- Allrounder for almost all applications which are used in home improvement like changing tire
- High speed with low stroke is very suitable for softer materials such as bricks and plaster
- Also accessories, such as stirring rods suitable
- Impact function requires pressure on the drill by the user
- Not suitable for hard concrete
- The percussion mechanism is already very loud
What is Hammer drill?
The stronger brother of the impact drill is the hammer drill. It has a large stroke and a lesser impact. The large stroke ensures that the drill moves visibly back and forth several millimeters, which results in a high impact force during drilling. This large stroke is generated by a pneumatic force and impacts the material to be machined several thousand times a minute.
A major advantage of the hammer drill is that the hammer is permanently generated by its mechanics and not – as with the hammer drill – by pressure on the drill. This feature allows a very effective drilling in very hard materials, such as hard concrete or reinforced concrete, without having to exert additional pressure on the drill. Light pressure is enough, and the machine works by itself with its force into the rock. This is a particularly gratifying feature when drilling overhead since the weight of the drill hammer does not have to be subjected to additional pressure.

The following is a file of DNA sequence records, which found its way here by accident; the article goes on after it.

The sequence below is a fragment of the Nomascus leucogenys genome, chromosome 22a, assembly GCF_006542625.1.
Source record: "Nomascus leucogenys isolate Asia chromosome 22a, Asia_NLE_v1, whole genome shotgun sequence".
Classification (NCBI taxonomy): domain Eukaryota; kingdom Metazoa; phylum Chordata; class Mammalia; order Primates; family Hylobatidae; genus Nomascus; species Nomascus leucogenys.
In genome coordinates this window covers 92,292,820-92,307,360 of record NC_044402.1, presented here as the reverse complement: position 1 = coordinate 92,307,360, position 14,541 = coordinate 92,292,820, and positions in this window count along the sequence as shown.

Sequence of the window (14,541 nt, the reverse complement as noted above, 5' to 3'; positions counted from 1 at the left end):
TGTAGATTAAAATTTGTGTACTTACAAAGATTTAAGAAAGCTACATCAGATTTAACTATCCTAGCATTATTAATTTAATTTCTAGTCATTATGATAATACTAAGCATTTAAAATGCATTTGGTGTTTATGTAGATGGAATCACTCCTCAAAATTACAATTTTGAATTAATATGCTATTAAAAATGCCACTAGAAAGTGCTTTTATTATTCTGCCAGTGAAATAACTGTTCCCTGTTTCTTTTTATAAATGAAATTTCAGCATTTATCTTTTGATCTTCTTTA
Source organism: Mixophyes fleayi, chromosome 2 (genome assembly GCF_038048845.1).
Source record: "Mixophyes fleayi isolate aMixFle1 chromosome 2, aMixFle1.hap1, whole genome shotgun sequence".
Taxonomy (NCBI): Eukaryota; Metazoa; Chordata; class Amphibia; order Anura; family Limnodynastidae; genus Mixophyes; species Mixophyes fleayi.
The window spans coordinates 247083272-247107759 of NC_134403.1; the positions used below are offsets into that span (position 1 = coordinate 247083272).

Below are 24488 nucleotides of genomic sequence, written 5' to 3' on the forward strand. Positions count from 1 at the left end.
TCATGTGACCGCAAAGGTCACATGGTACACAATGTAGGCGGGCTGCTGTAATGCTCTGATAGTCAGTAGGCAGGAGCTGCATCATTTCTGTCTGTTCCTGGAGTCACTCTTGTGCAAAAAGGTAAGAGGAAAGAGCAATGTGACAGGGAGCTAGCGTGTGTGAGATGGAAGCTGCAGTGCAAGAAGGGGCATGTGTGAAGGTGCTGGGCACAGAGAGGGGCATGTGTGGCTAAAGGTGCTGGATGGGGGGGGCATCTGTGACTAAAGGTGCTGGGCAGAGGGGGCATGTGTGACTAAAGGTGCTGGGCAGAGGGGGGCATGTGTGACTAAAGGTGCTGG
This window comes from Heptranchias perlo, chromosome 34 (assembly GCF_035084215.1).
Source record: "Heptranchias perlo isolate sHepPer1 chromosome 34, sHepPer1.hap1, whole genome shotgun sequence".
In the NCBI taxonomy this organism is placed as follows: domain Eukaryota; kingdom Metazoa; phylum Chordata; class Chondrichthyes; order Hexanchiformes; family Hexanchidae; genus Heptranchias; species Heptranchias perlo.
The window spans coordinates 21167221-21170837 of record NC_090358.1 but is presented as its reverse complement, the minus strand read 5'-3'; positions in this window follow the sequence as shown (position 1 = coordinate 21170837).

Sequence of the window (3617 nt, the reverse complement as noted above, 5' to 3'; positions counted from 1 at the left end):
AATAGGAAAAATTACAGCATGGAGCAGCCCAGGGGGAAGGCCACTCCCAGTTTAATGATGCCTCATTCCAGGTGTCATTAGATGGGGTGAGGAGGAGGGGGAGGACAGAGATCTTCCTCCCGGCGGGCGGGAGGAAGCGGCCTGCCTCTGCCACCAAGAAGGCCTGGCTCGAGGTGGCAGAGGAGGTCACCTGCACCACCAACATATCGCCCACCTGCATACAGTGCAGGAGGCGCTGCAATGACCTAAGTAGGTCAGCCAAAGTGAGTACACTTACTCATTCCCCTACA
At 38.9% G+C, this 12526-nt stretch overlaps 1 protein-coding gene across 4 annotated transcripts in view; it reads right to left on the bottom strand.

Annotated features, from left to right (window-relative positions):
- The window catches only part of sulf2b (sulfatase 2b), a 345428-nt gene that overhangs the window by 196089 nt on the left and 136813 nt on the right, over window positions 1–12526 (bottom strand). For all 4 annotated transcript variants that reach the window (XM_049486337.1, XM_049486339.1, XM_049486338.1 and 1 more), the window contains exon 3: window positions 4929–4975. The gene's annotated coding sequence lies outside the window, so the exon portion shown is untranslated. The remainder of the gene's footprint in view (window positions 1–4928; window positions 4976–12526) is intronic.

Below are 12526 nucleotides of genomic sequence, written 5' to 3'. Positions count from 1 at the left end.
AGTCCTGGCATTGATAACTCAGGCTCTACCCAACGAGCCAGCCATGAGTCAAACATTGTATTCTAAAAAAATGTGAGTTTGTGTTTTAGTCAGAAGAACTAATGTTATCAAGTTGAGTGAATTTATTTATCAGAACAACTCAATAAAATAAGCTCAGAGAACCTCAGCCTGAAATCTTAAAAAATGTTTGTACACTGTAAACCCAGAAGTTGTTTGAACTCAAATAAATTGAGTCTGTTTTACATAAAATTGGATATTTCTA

A drill hammer is, therefore, a true force package when it comes to drilling holes in hard materials. Thanks to the enormous impact force, the machine is ideally suited for reinforced concrete. Also, a rotary hammer can also be used for chiseling, without turning function. So you can also use the machine for example tiles from the wall, etc.
- The impact function is created without pressure, which means that fatigue-free work is possible
- Suitable for very hard materials
- Can also be used with impact function without chisel chisel
- Mostly equipped with SDS drill heads, which means that the drills do not have to be clamped, but still cannot be released, as with conventional keyless chucks
- More expensive than impact drilling machines
- Not so suitable for soft materials such as soft plaster or similar.
- Also not suitable for metals and wood
Impact drill or hammer? Which device is best suited?